Speaking of opportunities, when I do have one, I make the most of it. Therefore, whenever I come into L.A. for meetings, I always set up as many social ones as I can, both with people I’ve pitched to in the past as well as Twitter screenwriting friends I want to connect with “in real life.”  No amount of tweeting can match an in-person meeting.

Those margaritas at the bar always lead to a new level of understanding. Get your mind out of the gutter. I’m talking about friendships, not drinking buddies or screenwriter orgies.

If only I had the time to meet with everyone I want to. My wish list is getting bigger than even I can handle. Sadly, on this trip I will not get to see everyone I want, but I will absolutely be able to introduce some of my connections to each other and grow my “family” of writers.

Over the last couple of years, my network has easily tripled. As part of my L.A. planning, I make a list of the people I hope to be able to meet, analyze the list to see how many of these people would enjoy each other’s company, then try to find a way to not only connect with them myself, but to also leave friendships behind after I’m back in New York. Some of the people I have introduced have gone on to create projects and further their own careers because of it. Nothing makes me happier.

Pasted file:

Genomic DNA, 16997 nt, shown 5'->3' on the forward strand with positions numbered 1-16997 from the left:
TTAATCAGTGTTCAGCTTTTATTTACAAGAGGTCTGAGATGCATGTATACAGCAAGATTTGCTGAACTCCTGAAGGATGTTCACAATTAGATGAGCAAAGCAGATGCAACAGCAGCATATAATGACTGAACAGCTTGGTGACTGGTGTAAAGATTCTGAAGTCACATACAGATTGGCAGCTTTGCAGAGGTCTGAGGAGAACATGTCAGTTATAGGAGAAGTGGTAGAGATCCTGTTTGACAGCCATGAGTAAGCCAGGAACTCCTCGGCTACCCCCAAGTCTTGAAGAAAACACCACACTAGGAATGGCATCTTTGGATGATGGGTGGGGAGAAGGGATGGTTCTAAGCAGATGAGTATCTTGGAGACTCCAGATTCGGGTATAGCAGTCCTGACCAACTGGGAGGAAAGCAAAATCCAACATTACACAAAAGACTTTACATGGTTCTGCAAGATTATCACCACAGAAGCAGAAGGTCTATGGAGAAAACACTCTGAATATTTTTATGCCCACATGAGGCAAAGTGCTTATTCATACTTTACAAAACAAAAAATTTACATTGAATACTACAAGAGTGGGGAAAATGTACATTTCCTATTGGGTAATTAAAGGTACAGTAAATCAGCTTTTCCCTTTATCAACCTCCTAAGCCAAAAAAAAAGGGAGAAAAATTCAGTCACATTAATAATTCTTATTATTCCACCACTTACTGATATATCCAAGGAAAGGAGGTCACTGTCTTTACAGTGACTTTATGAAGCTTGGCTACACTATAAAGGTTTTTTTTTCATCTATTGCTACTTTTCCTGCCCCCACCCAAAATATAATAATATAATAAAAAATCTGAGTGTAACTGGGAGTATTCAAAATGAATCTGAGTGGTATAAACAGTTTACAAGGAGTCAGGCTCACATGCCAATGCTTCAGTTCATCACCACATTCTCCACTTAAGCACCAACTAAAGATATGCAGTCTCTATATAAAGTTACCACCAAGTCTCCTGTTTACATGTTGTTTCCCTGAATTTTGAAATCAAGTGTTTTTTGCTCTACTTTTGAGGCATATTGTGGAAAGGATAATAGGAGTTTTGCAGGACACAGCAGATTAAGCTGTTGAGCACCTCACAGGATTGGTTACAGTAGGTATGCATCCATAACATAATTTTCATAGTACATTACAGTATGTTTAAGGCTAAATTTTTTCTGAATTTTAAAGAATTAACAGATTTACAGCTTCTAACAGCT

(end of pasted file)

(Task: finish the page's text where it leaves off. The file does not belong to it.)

No matter what happens in each meeting, the trip is always worth my money and time for one very important reason – I turn my network into my friends.

By the way, the biggest meeting I’m having next week is a direct result of last year’s meeting with Mr. Secret Top Exec. Seems he did mean what he said. Our continuing relationship is proof of that.

As I finish up this piece, some big news just arrived in my inbox – Slavery by Another Name is a 2011 Expo Screenwriting Competition Finalist! I’m thinking that might be a good bit of news to bring to the executives’ tables.

Timing is everything.

Before heading to a pitchfest or a meeting of your own, give my First Impressions post a read. And if you have any advice on how you prepare for meetings, please share it in the comments below.

12 thoughts on “Balls of Steel: Shifting Network to Relationships

  1. Jeanne Veillette BowermanJeanne Veillette Bowerman

    Thanks Vivi Anna. People are always on the rise, even the receptionists who answer the phone. It’s always best to simply be kind to everyone. Not a bad life rule.

    Veronica, I have yet to do a post on how I craft a pitch. If it’s something people want me to do, I’m happy to give some thoughts beyond the basic “how to”. Keep checking back in! 🙂

  2. Veronica Page

    Great information Jeanne. Pitching is hard to do, especially when it’s your own script. Do you have any tips/outlines/strategies on putting a great pitch together and how to present it? Look forward to reading more of your articles…and will check out “First Impressions”.

    Veronica Page

  3. Jeanne Veillette BowermanJeanne Veillette Bowerman Post author

    Katherine – “The Book of Jean” could be my first e-book 🙂 I’ll credit you for the title! 🙂